This page deals with your duties when gathering, handling and selling live bivalve molluscs, eg, clams, cockles, mussels, oysters, etc. The commercial production and sale of these is strictly controlled as they have the potential to cause serious illness due to the way in which they feed.
The consumption of contaminated shellfish can cause illness with a range of symptoms from vomiting and diarrhoea to partial paralysis and even death. Live bivalve molluscs are filter feeders therefore any contaminants in the water such as E.coli, viruses and algal toxins can be retained in their flesh. It is critical that gatherers and merchants comply with the shellfish legislation to prevent food poisoning occurring.
EC Regulations 853/2004 and 854/2004 set out criteria relating to the commercial production and sale of live bivalve molluscs from classified production areas. These regulations are law in the UK and are implemented by means of the Food Safety and Hygiene (England) Regulations 2013.
Local Authorities carry out monthly bacteriological sampling of production areas. The results are used, by the Food Standards Agency, to classify these areas according to the E.coli levels in the shellfish sampled.
The classification determines the areas where shellfish can be collected from and how the shellfish have to be treated, after harvesting, to ensure they are safe to eat.
Non-filter feeding gastropods such as whelks and periwinkles are no longer required to be harvested from classified areas.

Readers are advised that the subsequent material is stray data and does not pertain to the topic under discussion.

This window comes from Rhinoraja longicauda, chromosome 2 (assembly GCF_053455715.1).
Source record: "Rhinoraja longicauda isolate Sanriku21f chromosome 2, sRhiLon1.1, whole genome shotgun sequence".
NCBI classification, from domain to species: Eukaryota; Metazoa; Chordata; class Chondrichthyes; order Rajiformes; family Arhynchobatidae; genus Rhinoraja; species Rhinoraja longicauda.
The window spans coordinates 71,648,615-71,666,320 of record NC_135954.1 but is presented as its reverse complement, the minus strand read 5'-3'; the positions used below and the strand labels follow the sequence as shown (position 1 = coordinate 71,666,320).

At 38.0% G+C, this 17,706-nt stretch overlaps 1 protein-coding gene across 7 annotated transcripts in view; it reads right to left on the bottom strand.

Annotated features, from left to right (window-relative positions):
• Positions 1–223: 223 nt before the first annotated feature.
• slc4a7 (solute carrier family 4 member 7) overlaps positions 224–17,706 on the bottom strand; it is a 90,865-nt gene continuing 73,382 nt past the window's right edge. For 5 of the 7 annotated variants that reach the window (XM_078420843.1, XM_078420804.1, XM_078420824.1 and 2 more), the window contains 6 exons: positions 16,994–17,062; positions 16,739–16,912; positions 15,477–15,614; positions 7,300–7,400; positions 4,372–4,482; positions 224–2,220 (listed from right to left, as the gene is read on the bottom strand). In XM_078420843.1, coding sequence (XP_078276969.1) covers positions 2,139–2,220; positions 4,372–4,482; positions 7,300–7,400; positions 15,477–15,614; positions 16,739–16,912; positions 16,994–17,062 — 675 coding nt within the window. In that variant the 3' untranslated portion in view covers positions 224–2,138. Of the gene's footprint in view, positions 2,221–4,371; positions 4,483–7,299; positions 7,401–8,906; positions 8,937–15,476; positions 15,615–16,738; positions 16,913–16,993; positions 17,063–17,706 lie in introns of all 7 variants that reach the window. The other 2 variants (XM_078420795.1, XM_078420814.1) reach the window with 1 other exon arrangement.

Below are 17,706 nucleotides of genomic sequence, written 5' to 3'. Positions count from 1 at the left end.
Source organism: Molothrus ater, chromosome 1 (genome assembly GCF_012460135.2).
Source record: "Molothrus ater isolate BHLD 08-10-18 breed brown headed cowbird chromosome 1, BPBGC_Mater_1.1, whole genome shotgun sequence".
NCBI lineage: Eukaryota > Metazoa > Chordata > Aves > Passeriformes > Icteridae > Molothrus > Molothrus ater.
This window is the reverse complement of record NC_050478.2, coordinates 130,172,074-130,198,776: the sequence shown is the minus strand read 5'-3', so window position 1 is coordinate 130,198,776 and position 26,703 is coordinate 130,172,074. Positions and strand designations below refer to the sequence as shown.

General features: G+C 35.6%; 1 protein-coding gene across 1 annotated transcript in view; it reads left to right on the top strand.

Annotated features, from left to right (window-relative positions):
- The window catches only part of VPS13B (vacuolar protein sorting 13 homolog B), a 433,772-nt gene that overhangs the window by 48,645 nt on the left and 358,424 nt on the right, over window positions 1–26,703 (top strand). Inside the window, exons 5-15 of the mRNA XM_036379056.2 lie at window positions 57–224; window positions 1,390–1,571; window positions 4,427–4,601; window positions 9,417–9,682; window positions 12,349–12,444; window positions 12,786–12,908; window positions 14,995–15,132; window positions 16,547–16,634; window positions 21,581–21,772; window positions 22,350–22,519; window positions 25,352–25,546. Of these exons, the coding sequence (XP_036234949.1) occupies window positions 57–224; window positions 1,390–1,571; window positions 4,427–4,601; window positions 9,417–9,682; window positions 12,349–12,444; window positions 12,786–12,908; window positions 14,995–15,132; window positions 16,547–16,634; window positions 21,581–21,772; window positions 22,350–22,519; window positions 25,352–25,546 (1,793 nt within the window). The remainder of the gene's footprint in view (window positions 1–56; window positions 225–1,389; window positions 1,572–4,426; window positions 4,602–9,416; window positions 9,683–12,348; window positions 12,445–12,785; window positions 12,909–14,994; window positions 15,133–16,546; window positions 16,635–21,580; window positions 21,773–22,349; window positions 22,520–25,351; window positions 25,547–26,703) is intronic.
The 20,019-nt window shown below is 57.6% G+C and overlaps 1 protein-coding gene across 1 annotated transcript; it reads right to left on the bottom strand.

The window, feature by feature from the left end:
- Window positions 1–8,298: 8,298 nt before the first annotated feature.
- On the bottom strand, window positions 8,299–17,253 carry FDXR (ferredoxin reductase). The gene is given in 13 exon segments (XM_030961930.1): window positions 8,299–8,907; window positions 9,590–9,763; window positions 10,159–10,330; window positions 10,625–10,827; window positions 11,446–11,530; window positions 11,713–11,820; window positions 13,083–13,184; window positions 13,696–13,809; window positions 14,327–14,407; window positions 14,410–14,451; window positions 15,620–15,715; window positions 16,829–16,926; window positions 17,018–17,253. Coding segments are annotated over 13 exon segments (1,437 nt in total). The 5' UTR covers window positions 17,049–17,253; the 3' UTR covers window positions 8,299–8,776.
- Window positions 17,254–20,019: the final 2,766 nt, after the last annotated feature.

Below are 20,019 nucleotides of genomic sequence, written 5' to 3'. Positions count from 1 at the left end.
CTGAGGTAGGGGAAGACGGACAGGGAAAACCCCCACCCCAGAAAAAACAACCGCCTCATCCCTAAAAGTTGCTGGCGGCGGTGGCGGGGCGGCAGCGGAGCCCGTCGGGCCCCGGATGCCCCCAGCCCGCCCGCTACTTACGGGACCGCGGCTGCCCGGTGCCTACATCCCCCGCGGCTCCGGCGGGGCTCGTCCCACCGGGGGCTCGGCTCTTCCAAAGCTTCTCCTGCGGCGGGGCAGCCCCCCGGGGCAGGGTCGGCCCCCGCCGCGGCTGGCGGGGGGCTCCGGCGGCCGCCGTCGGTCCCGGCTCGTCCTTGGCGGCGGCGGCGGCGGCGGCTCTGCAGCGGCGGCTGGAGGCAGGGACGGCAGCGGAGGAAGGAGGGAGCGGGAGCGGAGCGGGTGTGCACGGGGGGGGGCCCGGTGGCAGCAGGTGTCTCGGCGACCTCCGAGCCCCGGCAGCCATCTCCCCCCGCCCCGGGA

Registration documents are an important link in a chain of public health control measures designed to ensure that shellfish placed on the market are safe to eat. It is therefore essential that the origin of the shellfish is known and that this traceability is maintained from harvesting to final sale.
There is a legal requirement for each batch or consignment of live bivalve molluscs or live shellfish being removed from a designated shellfish production area, or in the case of non-filter feeding gastropods such as whelks and periwinkles, from unclassified areas, to be accompanied by a registration document.
If shellfish are harvested from unclassified or prohibited beds or a batch of live shellfish is not accompanied by a completed registration document, food authorities are empowered to seize them and seek an order for their destruction through the Court.
Further charges can also be brought against the gatherer. A person found guilty of an offence under these regulations can be subject to a fine, and/or imprisonment of up to two years.
This page is based on the Shellfish information leaflet above produced by the Southern Shellfish Liaison Group.